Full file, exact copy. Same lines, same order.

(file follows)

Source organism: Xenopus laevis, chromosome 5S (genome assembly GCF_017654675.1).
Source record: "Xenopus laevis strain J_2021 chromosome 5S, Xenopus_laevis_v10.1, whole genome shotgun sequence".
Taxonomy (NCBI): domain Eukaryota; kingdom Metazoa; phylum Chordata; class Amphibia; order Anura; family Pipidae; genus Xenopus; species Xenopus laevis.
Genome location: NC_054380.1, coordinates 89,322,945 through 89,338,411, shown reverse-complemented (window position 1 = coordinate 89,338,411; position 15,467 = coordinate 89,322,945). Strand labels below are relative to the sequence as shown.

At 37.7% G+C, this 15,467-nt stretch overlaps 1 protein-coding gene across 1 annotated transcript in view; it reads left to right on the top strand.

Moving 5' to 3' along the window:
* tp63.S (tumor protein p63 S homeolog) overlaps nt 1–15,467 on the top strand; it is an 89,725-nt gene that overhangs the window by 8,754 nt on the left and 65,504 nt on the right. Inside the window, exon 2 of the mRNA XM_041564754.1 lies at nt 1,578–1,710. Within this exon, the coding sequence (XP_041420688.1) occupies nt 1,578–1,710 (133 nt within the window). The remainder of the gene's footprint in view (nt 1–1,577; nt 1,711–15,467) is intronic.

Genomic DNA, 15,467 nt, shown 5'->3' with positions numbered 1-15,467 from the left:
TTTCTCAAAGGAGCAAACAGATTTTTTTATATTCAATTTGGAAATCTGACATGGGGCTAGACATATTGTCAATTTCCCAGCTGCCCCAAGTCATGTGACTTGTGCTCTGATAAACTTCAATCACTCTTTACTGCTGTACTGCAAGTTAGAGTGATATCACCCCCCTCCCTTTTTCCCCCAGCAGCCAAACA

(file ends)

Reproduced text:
Source organism: Xenopus laevis, chromosome 5S (genome assembly GCF_017654675.1).
Source record: "Xenopus laevis strain J_2021 chromosome 5S, Xenopus_laevis_v10.1, whole genome shotgun sequence".
Taxonomy (NCBI): domain Eukaryota; kingdom Metazoa; phylum Chordata; class Amphibia; order Anura; family Pipidae; genus Xenopus; species Xenopus laevis.
Genome location: NC_054380.1, coordinates 89,322,945 through 89,338,411, shown reverse-complemented (window position 1 = coordinate 89,338,411; position 15,467 = coordinate 89,322,945). Strand labels below are relative to the sequence as shown.

At 37.7% G+C, this 15,467-nt stretch overlaps 1 protein-coding gene across 1 annotated transcript in view; it reads left to right on the top strand.

Moving 5' to 3' along the window:
* tp63.S (tumor protein p63 S homeolog) overlaps nt 1–15,467 on the top strand; it is an 89,725-nt gene that overhangs the window by 8,754 nt on the left and 65,504 nt on the right. Inside the window, exon 2 of the mRNA XM_041564754.1 lies at nt 1,578–1,710. Within this exon, the coding sequence (XP_041420688.1) occupies nt 1,578–1,710 (133 nt within the window). The remainder of the gene's footprint in view (nt 1–1,577; nt 1,711–15,467) is intronic.

Genomic DNA, 15,467 nt, shown 5'->3' with positions numbered 1-15,467 from the left:
TTTCTCAAAGGAGCAAACAGATTTTTTTATATTCAATTTGGAAATCTGACATGGGGCTAGACATATTGTCAATTTCCCAGCTGCCCCAAGTCATGTGACTTGTGCTCTGATAAACTTCAATCACTCTTTACTGCTGTACTGCAAGTTAGAGTGATATCACCCCCCTCCCTTTTTCCCCCAGCAGCCAAACA